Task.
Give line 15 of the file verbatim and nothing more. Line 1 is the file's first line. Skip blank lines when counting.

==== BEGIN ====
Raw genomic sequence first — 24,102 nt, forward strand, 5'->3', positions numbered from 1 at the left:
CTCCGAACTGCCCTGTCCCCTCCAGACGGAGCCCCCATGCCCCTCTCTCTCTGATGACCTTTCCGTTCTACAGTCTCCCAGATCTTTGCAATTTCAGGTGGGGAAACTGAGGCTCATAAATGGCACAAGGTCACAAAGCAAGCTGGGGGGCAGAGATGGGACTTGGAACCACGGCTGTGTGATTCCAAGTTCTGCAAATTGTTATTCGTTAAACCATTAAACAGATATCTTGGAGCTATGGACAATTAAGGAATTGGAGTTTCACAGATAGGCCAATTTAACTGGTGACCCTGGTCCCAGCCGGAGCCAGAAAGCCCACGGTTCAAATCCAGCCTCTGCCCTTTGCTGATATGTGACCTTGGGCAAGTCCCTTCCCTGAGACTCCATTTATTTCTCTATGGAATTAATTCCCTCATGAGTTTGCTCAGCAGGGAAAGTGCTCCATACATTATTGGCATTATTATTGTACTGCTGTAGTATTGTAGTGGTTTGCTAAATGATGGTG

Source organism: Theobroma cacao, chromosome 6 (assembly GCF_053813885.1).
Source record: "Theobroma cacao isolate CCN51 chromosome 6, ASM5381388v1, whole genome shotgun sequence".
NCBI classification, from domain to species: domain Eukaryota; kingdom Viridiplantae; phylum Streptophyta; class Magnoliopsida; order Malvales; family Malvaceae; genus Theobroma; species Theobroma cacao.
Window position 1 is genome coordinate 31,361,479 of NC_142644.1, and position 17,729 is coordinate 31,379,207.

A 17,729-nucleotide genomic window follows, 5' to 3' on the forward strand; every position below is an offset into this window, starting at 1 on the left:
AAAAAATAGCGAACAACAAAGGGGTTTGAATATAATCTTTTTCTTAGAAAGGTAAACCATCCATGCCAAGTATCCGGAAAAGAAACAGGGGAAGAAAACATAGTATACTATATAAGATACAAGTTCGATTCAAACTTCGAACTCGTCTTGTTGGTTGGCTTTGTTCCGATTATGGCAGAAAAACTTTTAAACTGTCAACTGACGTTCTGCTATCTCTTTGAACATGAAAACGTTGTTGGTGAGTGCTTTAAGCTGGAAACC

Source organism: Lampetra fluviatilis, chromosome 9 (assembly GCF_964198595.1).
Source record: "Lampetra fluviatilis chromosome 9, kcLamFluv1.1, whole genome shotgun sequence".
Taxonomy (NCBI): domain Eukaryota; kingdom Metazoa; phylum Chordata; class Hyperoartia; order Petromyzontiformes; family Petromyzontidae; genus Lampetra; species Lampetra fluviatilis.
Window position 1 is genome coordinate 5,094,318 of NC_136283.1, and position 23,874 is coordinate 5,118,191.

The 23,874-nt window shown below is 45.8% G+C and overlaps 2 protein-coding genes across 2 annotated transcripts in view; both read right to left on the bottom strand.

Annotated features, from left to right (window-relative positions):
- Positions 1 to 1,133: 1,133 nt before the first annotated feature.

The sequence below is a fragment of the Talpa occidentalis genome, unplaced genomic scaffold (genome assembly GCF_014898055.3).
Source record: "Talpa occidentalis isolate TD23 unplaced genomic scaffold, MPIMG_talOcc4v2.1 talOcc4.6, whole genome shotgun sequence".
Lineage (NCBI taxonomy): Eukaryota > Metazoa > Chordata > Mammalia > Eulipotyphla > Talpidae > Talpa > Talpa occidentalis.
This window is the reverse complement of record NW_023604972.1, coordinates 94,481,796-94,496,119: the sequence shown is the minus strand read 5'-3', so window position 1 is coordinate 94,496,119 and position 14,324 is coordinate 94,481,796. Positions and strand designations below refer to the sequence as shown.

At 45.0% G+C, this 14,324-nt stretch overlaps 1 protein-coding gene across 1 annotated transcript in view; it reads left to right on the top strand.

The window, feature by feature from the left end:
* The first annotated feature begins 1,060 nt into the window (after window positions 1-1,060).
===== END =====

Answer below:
- Positions 1 to 1,133: 1,133 nt before the first annotated feature.